Mark McHugh’s departure piles the pressure on Donegal
Departure of former All Star a blow in the run-up to big clash with Derry
Donegal’s Mark McHugh, who has left the county panel, and team manager Jim McGuinness. Photograph: James Crombie/Inpho
The last thing any manager wants to hear is talk of unrest, indiscipline and disillusioned players, especially three weeks before their opening game in the championship. Rarely, if ever, is it a sign of good things to come.
The fact Jim McGuinness now finds himself hearing it – three weeks before his Donegal travel to Celtic Park to face Derry – is being interpreted in two different ways: a signal of some new or deepening unhappiness within the panel, or an old signal of his zero tolerance towards the sort of slackening of behaviour which quite possibly contributed to his team surrendering their All-Ireland title last summer.
Either way the timing couldn’t be much worse, or indeed the identity of one of the players involved. Mark McHugh, an All Star forward in 2012, was instrumental in Donegal winning the All-Ireland title that same year, particularly given his sweeping role. And yet long before McHugh made known his decision to leave the panel on Tuesday night there were signs that all wasn’t right with the 23 year-old from Kilcar.
McHugh struggled to rediscover that All Star form last summer. A pelvis injury forced him to miss much of their league campaign, and his championship form was certainly hit and miss –- not helped by the heavy hit taken in the Ulster final defeat to Monaghan, when McHugh was not only concussed but also suffered a perforated eardrum and a quad muscle injury.
This spring, a hamstring injury also limited his league appearances, including the final round win over Armagh when McHugh was listed to start, only for the returning Neil Gallagher to take his place instead.
Last Sunday, when Donegal once again faced Monaghan in the Allianz Football League division two final in Croke Park, McHugh was also left off the starting 15, although he did come on as a substitute after 28 minutes, replacing Christy Toye. Again, his form looked off, and Donegal ended up losing by six points.
There is also the awkward backdrop of club versus county commitments, not just the scheduling of club games but the near total postponing of them. McGuinness has already had all club championship matches put off until after his team are eliminated from the All-Ireland series, and the Easter weekend also saw the postponement of some club league games, as they were scheduled a little too close to Donegal’s return from that training camp in Portugal.
And yet, as McGuinness pointed out in Croke Park on Sunday, this scenario only appears to cause controversy in Donegal, as he claimed “every single team in Ulster called their championship off (last year) until their county team was out... So I don’t understand where the whole thing is coming from, but I know it is coming from certain quarters, let’s put it like that”.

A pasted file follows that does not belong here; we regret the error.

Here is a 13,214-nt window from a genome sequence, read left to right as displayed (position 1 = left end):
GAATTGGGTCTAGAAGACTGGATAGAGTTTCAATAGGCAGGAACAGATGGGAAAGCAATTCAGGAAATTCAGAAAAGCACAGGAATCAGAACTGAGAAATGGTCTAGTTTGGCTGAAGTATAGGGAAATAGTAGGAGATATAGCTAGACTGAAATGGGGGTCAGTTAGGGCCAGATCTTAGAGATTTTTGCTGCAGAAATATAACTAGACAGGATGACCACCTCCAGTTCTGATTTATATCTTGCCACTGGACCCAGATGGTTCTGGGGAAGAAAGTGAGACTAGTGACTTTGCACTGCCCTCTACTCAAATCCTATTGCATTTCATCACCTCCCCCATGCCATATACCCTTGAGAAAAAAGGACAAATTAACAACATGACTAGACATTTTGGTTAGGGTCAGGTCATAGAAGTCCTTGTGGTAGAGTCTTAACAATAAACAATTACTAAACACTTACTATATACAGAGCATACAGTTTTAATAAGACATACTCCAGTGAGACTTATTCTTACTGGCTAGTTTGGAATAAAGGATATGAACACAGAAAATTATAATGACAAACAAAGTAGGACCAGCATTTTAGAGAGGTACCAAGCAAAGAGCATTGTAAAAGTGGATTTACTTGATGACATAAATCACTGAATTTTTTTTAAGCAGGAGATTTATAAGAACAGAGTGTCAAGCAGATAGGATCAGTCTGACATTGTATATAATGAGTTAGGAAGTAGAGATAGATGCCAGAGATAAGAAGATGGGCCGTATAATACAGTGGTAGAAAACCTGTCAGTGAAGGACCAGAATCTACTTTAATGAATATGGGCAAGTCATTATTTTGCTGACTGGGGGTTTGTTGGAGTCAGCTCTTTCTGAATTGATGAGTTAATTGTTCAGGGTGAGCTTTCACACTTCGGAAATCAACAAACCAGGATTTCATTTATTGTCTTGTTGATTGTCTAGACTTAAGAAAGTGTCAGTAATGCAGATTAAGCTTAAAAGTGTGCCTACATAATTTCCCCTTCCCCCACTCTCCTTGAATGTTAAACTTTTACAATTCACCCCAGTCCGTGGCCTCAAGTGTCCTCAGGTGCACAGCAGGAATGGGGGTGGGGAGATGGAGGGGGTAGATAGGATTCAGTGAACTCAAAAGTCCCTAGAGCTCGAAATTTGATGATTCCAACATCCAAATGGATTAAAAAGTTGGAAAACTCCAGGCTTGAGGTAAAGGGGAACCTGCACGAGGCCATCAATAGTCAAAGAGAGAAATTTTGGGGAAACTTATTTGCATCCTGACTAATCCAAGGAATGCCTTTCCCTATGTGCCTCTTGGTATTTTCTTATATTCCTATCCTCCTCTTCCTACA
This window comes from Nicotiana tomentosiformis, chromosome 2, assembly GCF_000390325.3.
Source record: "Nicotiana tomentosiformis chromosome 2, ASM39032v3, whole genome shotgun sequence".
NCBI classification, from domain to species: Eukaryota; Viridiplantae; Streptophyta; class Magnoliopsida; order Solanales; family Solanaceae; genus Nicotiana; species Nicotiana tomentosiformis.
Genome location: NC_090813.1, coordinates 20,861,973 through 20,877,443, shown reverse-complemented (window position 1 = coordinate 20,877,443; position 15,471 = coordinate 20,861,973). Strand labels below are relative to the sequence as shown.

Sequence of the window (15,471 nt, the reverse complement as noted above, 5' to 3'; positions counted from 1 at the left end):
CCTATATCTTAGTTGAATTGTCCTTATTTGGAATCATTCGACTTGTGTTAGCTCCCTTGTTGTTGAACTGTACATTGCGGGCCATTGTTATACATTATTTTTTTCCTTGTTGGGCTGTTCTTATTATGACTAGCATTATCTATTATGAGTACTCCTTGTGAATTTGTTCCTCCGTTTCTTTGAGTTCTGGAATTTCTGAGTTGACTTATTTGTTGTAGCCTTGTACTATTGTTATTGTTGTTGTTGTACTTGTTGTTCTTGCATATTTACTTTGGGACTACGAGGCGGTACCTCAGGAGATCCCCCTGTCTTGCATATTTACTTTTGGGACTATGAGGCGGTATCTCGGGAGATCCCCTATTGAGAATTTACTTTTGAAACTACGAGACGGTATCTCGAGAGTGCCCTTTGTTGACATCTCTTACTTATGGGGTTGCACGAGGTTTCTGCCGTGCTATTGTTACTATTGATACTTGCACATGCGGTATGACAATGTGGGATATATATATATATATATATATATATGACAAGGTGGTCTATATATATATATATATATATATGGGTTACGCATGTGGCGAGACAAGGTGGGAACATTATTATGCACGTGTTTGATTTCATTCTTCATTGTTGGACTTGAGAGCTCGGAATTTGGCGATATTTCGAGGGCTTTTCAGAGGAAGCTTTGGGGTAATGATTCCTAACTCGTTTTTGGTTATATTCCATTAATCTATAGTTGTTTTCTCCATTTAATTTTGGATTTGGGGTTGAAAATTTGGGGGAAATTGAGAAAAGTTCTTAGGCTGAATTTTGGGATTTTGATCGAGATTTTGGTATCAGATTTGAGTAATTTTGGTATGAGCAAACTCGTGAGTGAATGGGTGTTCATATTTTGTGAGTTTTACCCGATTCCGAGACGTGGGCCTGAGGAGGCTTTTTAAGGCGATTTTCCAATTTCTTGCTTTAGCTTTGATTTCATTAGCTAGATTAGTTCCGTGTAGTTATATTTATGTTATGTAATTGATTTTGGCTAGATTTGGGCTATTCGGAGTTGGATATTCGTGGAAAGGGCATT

So what exactly is ailing Donegal football right now?
“This has nothing to do with county versus club commitments, or anything like that,” suggested one former Donegal player, part of the 1992 All-Ireland winning set-up, and himself no stranger to the sort of player controversies that dogged the team in some of the intervening years.
“The mood was good when they returned from the training camp, in Portugal, and I think by then the focus was already on the Ulster championship date with Derry.”
The fact that Ryan McHugh, younger brother of Mark, appears to be content with his place within the panel would suggest it can’t be all about a club versus county conflict, or else surely he would follow his brother’s suit.
In the meantime neither McGuinness nor McHugh have publicly commented on exactly why he left the panel. McHugh is in his final year at Sligo IT and does have exams pending, and Donegal selector Damian Diver claimed it was a simple matter of the player’s own personal disillusionment.
“He hasn’t been enjoying his football,” said Diver. “He has been troubled by a hamstring injury, and his form has been indifferent. He just wasn’t enjoying it and wanted to take time out. It can be hard to keep it going mentally. He felt that he wanted a break and take some time to find himself. Any player you lose at this stage of the year, it’s a blow, but we’ll have to get around it.”
Diver was then asked if he thought McHugh could return:
“The door is always open, to any player,” he answered, although that wasn’t the case two years ago, when former captain Kevin Cassidy left the panel in a similarly unexpected manner.
Whatever about McHugh’s prospects of returning this summer, it would seem unlikely that any of the other three departed players – Gary McFadden, Antoin McFadden and Thomas McKinley – will be returning anytime soon. Antoin McFadden – who is actually McGuinness’s brother-in-law – had announced that he was leaving the panel last week, ahead of the Division Two final against Monaghan. Neither Gary McFadden nor McKinley were listed on the team sheet for that game, and announced their decision to leave the panel after the game on Sunday, reportedly citing an inability to make the necessary commitment, given the lack of game time.
They are not the first players to opt out of a county panel for those reasons and Donegal press officer Ed Byrnes said: “The way intercounty football has gone, there are serious commitments in playing for your county team. And it is probably that they have other commitments. But I would categorically state that there is no bust-up within the camp.”